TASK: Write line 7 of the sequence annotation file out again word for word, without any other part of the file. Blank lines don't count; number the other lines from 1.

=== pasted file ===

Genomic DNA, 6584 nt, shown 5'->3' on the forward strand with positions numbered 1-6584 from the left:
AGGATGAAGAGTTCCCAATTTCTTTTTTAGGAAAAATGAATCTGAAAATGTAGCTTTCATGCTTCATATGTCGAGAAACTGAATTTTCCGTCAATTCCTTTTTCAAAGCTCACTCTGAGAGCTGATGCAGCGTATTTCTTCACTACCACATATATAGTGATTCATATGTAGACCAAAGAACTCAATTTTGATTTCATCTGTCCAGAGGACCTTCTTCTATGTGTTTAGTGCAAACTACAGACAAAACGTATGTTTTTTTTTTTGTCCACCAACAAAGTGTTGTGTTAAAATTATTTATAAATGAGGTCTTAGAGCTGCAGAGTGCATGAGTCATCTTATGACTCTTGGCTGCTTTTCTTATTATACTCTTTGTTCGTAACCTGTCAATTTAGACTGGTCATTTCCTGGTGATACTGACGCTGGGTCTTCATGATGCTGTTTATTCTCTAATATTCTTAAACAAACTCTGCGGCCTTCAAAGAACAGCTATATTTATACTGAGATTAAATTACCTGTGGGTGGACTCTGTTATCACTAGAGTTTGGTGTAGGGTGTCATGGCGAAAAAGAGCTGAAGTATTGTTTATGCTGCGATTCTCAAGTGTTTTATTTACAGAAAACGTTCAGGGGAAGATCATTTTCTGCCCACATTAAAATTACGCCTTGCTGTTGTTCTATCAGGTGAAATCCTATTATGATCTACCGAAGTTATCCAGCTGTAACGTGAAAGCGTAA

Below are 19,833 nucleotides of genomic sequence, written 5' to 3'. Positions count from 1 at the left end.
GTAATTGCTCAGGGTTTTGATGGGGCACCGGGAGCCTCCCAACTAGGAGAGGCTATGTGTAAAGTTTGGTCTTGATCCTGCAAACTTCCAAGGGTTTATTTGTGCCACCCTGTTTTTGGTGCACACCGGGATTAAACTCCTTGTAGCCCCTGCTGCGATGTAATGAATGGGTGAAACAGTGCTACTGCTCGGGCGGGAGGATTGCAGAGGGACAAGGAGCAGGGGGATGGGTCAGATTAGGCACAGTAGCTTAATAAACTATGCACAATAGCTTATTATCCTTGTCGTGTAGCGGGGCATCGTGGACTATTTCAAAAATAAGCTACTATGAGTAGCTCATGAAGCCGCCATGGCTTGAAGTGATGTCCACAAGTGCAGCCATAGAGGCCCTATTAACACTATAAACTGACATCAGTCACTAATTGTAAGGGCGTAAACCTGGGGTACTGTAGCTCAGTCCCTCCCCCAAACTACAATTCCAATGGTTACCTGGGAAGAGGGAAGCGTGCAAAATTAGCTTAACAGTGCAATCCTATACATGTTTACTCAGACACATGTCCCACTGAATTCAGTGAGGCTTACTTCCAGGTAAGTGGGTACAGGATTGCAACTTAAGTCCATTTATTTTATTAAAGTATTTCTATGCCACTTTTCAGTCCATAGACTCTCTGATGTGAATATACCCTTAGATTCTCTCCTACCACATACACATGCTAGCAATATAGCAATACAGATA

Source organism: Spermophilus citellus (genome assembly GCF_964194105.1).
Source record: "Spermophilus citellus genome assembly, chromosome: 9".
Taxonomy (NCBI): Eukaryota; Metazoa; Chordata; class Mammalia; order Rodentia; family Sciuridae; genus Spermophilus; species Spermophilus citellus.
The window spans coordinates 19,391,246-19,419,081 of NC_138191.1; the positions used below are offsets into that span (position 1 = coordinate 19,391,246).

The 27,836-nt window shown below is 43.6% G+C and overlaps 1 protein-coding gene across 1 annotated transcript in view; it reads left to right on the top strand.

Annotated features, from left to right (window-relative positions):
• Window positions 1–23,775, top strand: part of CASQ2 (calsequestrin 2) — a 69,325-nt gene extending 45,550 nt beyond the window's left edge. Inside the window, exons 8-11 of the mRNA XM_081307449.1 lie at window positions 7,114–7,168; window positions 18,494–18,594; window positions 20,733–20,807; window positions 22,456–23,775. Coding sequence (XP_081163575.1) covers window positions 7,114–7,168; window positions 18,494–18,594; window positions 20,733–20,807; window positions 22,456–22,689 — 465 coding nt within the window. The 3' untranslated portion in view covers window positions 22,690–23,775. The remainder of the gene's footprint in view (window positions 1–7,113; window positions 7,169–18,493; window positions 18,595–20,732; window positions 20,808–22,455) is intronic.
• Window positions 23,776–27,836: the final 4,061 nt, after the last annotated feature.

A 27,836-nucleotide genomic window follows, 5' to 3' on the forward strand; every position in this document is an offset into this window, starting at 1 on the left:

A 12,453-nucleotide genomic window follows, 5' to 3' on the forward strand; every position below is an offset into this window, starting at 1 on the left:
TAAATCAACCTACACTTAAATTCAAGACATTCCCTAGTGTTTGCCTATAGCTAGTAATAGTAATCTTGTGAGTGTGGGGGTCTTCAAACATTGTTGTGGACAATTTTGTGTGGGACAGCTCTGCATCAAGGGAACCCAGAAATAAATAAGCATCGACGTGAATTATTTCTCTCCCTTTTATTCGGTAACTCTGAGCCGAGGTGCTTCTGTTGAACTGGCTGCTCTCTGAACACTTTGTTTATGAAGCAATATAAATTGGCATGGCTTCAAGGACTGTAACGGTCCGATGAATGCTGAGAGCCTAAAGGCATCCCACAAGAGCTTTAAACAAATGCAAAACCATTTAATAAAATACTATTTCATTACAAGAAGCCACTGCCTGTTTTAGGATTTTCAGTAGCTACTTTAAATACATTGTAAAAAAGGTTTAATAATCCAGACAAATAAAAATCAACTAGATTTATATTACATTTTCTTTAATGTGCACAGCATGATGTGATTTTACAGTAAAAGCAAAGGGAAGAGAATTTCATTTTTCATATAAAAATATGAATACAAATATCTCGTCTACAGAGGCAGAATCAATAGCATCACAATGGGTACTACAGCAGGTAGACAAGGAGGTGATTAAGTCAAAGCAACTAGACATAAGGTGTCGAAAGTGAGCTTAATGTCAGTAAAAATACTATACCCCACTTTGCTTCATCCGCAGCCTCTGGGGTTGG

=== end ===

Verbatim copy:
Taxonomy (NCBI): Eukaryota; Metazoa; Chordata; class Mammalia; order Rodentia; family Sciuridae; genus Spermophilus; species Spermophilus citellus.